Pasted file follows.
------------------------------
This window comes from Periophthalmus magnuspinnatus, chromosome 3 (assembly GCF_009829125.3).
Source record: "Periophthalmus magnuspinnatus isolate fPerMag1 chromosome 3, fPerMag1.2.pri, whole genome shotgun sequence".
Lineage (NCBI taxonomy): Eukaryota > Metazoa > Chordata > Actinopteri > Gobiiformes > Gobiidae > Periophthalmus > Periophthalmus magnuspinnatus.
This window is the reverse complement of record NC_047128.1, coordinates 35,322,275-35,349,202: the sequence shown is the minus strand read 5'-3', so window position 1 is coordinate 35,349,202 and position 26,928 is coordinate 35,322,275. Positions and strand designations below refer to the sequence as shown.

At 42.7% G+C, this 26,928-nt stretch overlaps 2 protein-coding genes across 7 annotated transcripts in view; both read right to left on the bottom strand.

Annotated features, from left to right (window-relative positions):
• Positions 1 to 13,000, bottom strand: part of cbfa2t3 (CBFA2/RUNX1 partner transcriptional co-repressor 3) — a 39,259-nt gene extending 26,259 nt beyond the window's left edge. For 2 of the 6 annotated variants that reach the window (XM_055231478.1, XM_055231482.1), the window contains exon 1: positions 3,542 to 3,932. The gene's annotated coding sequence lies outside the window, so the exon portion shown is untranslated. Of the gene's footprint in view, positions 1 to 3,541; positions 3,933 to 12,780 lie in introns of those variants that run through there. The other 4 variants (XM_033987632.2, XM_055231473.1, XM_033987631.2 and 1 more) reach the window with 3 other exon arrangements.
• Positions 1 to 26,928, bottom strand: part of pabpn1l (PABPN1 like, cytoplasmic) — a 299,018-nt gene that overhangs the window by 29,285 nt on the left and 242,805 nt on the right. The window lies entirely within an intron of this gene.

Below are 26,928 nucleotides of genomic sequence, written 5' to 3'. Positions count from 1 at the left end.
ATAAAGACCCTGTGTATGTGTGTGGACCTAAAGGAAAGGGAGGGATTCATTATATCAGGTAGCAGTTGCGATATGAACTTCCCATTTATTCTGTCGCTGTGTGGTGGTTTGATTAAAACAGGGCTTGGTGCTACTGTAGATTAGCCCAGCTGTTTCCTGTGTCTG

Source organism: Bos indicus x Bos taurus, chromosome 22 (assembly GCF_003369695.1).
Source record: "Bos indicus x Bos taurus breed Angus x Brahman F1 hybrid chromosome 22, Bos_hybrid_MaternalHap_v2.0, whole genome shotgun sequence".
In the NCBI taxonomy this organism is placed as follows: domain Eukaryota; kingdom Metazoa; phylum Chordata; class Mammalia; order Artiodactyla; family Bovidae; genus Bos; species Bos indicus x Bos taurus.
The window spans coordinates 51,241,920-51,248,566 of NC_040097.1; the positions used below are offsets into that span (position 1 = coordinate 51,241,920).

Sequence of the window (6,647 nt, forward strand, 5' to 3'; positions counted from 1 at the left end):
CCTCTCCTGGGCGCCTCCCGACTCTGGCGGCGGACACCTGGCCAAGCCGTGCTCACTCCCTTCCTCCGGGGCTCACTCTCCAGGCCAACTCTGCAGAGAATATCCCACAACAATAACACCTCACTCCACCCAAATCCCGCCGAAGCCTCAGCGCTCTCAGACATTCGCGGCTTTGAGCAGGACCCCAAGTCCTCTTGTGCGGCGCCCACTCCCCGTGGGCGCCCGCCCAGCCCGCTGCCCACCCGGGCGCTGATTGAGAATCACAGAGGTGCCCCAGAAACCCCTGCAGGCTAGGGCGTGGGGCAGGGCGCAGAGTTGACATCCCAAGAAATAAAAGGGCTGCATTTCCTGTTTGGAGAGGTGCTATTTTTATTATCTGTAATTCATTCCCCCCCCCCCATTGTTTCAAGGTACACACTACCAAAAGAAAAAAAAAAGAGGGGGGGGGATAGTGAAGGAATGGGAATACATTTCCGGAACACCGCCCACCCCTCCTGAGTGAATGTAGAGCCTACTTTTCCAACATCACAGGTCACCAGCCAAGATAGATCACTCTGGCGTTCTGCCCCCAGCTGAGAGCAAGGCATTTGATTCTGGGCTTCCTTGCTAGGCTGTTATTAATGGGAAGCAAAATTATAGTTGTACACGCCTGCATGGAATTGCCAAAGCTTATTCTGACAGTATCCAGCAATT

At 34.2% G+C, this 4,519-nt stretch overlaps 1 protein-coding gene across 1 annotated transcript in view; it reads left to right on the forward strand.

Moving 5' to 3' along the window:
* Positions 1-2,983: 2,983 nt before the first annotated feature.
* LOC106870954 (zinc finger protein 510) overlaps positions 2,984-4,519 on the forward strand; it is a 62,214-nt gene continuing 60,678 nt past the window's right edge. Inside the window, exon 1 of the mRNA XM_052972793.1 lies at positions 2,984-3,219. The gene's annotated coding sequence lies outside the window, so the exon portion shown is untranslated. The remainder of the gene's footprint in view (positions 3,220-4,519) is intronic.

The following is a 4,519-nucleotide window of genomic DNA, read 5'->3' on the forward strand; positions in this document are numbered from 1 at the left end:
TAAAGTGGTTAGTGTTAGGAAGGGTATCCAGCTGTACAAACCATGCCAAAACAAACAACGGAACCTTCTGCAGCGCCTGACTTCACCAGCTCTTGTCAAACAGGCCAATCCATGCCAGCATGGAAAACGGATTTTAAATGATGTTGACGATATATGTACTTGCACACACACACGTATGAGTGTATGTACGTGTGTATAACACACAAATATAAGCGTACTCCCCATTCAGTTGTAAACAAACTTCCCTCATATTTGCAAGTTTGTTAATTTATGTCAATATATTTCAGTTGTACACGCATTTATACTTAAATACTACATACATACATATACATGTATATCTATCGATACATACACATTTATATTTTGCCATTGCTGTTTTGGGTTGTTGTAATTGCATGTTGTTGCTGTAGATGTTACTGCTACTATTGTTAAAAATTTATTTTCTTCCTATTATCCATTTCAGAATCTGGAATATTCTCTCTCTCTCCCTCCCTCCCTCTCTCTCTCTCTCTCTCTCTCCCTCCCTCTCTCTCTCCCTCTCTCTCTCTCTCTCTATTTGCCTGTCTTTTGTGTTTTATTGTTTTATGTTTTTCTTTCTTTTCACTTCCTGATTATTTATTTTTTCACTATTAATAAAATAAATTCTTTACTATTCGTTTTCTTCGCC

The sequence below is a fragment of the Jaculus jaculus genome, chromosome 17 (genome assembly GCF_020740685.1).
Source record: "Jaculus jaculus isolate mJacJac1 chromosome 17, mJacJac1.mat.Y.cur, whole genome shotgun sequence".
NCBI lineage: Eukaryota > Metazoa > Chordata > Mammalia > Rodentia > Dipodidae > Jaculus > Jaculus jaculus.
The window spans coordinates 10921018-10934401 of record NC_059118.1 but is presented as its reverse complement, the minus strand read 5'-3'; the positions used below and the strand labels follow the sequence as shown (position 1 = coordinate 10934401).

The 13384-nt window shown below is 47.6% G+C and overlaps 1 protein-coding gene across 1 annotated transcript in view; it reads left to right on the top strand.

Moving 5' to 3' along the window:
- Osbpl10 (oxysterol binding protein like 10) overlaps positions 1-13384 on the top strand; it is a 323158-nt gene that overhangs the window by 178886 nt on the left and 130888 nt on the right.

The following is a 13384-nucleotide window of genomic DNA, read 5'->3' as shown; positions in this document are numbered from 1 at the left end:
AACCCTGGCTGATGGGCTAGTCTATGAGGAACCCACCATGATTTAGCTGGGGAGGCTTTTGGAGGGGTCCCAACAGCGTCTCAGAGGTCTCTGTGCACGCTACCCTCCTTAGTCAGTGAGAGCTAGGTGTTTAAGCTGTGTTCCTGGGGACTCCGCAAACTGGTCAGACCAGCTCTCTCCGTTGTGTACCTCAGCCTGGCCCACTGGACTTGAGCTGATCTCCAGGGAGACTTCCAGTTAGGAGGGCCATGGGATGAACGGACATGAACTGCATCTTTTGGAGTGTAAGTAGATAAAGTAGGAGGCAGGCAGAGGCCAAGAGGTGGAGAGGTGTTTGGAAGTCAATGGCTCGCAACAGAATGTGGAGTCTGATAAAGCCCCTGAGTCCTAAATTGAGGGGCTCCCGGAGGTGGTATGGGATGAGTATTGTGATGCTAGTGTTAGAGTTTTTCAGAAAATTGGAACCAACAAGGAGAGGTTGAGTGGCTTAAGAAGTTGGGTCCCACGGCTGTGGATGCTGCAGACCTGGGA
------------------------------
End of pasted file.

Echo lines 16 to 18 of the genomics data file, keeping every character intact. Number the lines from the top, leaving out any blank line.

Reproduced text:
CCTCTCCTGGGCGCCTCCCGACTCTGGCGGCGGACACCTGGCCAAGCCGTGCTCACTCCCTTCCTCCGGGGCTCACTCTCCAGGCCAACTCTGCAGAGAATATCCCACAACAATAACACCTCACTCCACCCAAATCCCGCCGAAGCCTCAGCGCTCTCAGACATTCGCGGCTTTGAGCAGGACCCCAAGTCCTCTTGTGCGGCGCCCACTCCCCGTGGGCGCCCGCCCAGCCCGCTGCCCACCCGGGCGCTGATTGAGAATCACAGAGGTGCCCCAGAAACCCCTGCAGGCTAGGGCGTGGGGCAGGGCGCAGAGTTGACATCCCAAGAAATAAAAGGGCTGCATTTCCTGTTTGGAGAGGTGCTATTTTTATTATCTGTAATTCATTCCCCCCCCCCCATTGTTTCAAGGTACACACTACCAAAAGAAAAAAAAAAGAGGGGGGGGGATAGTGAAGGAATGGGAATACATTTCCGGAACACCGCCCACCCCTCCTGAGTGAATGTAGAGCCTACTTTTCCAACATCACAGGTCACCAGCCAAGATAGATCACTCTGGCGTTCTGCCCCCAGCTGAGAGCAAGGCATTTGATTCTGGGCTTCCTTGCTAGGCTGTTATTAATGGGAAGCAAAATTATAGTTGTACACGCCTGCATGGAATTGCCAAAGCTTATTCTGACAGTATCCAGCAATT

At 34.2% G+C, this 4,519-nt stretch overlaps 1 protein-coding gene across 1 annotated transcript in view; it reads left to right on the forward strand.

Moving 5' to 3' along the window: